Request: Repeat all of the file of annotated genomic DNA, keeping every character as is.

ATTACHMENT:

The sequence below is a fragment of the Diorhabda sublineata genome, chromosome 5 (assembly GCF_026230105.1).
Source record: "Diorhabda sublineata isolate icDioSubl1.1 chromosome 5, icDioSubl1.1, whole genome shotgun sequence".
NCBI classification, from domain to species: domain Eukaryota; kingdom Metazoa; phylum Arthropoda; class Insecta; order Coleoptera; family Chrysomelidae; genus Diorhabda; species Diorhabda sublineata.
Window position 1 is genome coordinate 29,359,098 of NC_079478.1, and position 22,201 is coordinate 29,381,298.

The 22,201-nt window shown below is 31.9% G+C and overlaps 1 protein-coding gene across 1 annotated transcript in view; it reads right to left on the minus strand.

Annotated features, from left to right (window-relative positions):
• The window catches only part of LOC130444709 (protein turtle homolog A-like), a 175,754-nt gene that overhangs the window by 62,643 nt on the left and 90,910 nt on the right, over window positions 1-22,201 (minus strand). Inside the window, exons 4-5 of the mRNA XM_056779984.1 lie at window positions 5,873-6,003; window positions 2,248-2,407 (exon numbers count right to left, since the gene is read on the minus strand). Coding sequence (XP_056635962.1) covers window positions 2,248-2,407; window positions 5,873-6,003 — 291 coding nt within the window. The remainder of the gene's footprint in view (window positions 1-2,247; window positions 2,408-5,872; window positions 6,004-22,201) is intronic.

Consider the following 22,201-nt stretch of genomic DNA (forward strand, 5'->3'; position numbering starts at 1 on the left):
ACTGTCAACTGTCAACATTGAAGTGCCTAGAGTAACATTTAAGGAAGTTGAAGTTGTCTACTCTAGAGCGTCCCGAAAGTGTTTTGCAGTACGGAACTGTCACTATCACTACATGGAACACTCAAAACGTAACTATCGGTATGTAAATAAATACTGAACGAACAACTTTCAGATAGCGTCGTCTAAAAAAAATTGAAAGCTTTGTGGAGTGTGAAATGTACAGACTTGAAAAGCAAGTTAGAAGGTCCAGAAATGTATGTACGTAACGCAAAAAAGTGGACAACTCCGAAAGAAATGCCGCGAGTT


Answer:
The sequence below is a fragment of the Diorhabda sublineata genome, chromosome 5 (assembly GCF_026230105.1).
Source record: "Diorhabda sublineata isolate icDioSubl1.1 chromosome 5, icDioSubl1.1, whole genome shotgun sequence".
NCBI classification, from domain to species: domain Eukaryota; kingdom Metazoa; phylum Arthropoda; class Insecta; order Coleoptera; family Chrysomelidae; genus Diorhabda; species Diorhabda sublineata.
Window position 1 is genome coordinate 29,359,098 of NC_079478.1, and position 22,201 is coordinate 29,381,298.

The 22,201-nt window shown below is 31.9% G+C and overlaps 1 protein-coding gene across 1 annotated transcript in view; it reads right to left on the minus strand.

Annotated features, from left to right (window-relative positions):
• The window catches only part of LOC130444709 (protein turtle homolog A-like), a 175,754-nt gene that overhangs the window by 62,643 nt on the left and 90,910 nt on the right, over window positions 1-22,201 (minus strand). Inside the window, exons 4-5 of the mRNA XM_056779984.1 lie at window positions 5,873-6,003; window positions 2,248-2,407 (exon numbers count right to left, since the gene is read on the minus strand). Coding sequence (XP_056635962.1) covers window positions 2,248-2,407; window positions 5,873-6,003 — 291 coding nt within the window. The remainder of the gene's footprint in view (window positions 1-2,247; window positions 2,408-5,872; window positions 6,004-22,201) is intronic.

Consider the following 22,201-nt stretch of genomic DNA (forward strand, 5'->3'; position numbering starts at 1 on the left):
ACTGTCAACTGTCAACATTGAAGTGCCTAGAGTAACATTTAAGGAAGTTGAAGTTGTCTACTCTAGAGCGTCCCGAAAGTGTTTTGCAGTACGGAACTGTCACTATCACTACATGGAACACTCAAAACGTAACTATCGGTATGTAAATAAATACTGAACGAACAACTTTCAGATAGCGTCGTCTAAAAAAAATTGAAAGCTTTGTGGAGTGTGAAATGTACAGACTTGAAAAGCAAGTTAGAAGGTCCAGAAATGTATGTACGTAACGCAAAAAAGTGGACAACTCCGAAAGAAATGCCGCGAGTT